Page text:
Older People Living with Cancer

Peer advocates supporting older people affected by cancer


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Advocates relish in the words “not possible”

Lizzie Sturm gives us the low down on what’s been happening recently at project partner Advocacy in Barnet:

We seem to be spending so much time recruiting! The last two months have seen us interview for a Volunteer and Training Co-ordinator, a Project Manager as well as Volunteers for the Barnet Macmillan Advocacy Project. I hope that people will get to meet Tasneem Goheer, the new Volunteer and Training Co-ordinator who started at the beginning of January over the next few months. The calibre, passion and dedication of volunteers that join us never fails to humble me.

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As a Macmillan partner, we positively benefit from both the learning of COPA projects sharing their experiences at Board meetings as well as directly receiving the support and training of Macmillan. We had our “induction” last week with the Macmillan Involvement Coordinator Raj Bhattacharjee, informing us of what we can access as well as their expectations.  All staff on the Barnet Macmillan Advocacy Project will be attending their formal new professionals’ induction day in due course. We’ve also been introduced through OPAAL to our mentor organisation Dorset Advocacy, a really brilliant idea.

Despite the changes, Barnet Macmillan Advocacy Project is making a difference and the relief that advocates can offer is palpable. However, so many of the issues that we have dealt with can end up being a race against time. Betty Zulu is the Barnet Macmillan Senior Advocate currently supporting Mr P, who has terminal cancer (final stages) with housing issues. His wish is to transfer the tenancy in his name over to his children as he is very worried about leaving them homeless. The housing department are of course adamant that it is not possible to transfer tenancy to children. Advocates relish in the words “not possible” and Betty has been combing through tenancy and transfer laws to challenge this. Mr P has already noted the difference at the housing department since informing them he has an advocate. Betty has now identified that transfer to children living at home can be allowed so a positive resolution and peace of mind to Mr P is on the horizon. We hope that this will be completed within his lifetime. Betty says “I found it very important to provide support to Mr P as his health is quickly deteriorating. He was becoming very breathless even as we spoke. His prognosis is not very good. I feel very gratified that I am able to provide support for Mr P as he informed me that he had been to so many other organisations but unable to get any help”.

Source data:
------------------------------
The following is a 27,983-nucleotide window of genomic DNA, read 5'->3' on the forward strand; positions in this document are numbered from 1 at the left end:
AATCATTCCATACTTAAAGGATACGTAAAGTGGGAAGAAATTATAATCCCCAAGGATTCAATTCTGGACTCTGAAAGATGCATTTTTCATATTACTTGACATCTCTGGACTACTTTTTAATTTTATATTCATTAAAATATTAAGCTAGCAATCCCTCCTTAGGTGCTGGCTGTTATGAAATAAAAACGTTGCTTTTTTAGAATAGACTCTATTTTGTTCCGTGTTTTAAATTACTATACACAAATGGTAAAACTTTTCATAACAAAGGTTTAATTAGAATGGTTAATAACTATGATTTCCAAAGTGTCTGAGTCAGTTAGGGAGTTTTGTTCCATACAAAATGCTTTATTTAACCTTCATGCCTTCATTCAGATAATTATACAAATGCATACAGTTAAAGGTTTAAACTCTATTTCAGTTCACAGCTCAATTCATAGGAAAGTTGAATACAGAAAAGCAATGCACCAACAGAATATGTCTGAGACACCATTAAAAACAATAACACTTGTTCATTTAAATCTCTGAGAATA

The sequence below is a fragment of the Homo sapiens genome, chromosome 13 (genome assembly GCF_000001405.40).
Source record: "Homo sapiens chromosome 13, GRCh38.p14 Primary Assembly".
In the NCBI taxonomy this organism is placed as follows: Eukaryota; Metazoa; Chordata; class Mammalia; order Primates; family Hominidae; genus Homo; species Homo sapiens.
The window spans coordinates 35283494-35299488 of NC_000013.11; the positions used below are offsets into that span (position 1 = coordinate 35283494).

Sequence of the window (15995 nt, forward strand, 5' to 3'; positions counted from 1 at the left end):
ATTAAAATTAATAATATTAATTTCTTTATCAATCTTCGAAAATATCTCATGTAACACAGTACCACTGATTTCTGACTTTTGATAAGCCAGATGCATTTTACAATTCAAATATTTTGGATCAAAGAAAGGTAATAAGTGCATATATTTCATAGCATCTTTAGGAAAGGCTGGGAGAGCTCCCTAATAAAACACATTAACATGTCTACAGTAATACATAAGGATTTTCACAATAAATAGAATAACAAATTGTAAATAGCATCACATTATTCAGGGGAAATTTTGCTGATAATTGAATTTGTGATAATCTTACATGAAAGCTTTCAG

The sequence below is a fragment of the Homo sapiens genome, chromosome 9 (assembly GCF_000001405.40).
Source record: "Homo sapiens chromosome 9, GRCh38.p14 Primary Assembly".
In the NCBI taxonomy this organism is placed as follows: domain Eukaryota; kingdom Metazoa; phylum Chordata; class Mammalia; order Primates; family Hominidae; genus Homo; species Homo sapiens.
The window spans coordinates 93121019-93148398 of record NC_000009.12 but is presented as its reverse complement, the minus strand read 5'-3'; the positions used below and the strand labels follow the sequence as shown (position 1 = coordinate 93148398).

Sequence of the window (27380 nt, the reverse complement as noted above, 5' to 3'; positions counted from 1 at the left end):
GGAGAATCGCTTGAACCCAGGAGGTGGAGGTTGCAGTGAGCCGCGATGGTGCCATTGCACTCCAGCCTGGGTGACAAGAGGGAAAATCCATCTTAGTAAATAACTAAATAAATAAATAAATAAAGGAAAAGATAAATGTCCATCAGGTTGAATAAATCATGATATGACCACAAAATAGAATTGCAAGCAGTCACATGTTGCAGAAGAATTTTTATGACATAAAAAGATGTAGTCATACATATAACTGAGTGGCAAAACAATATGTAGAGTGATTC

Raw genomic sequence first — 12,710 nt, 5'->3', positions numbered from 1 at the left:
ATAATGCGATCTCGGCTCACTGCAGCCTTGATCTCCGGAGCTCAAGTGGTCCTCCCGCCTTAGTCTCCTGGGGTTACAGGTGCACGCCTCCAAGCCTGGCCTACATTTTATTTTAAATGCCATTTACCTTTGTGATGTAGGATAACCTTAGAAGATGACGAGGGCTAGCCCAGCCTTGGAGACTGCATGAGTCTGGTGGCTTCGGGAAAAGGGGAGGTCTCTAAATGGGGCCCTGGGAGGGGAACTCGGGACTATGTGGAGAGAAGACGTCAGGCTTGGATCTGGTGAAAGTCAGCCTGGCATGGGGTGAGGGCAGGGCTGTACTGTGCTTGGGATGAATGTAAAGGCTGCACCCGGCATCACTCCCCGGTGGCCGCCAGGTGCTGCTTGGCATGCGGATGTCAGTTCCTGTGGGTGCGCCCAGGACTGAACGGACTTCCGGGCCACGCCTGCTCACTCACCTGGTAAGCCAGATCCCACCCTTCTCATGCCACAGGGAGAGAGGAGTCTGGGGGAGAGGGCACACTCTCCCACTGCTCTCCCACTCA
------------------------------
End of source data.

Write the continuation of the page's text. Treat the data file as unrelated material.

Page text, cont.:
Lizzie Sturm, Advocacy in Barnet

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“..supporting older people with cancer across a spectrum of issues..”

In this post Lizzie Sturm, Chief Executive of Advocacy in Barnet, explains what it has been like becoming involved in the Cancer, Older People and Advocacy Programme funded regionally by Macmillan Cancer Support:

Advocacy in Barnet has just reached its’ sixth month milestone; becoming a Macmillan partner in May this year. As a team we have been actively and widely promoting the project.

Volunteers Sarah Humphreys and Nicholas Johnson carrying out mock interviews

Volunteers Sarah Humphreys and Nicholas Johnson carrying out mock interviews

Volunteers Janet Maddison and Ian Lanman

Volunteers Janet Maddison and Ian Lanman

 

Having previously heard of the range of challenges faced by the Cancer, Older People and Advocacy projects at the Cancer, Older People and Advocacy National Board Meetings we were prepared for a myriad of scenarios. Happily, I can instead say the project has been building smoothly in terms of delivery and awareness raising. 8 volunteers have been recruited, trained and actively providing advocacy. As a Macmillan partner organisation, we are privileged to be able to take advantage of the training programme they run with 3 of the new volunteers attending Macmillan’s Cancer Awareness Face to Face training.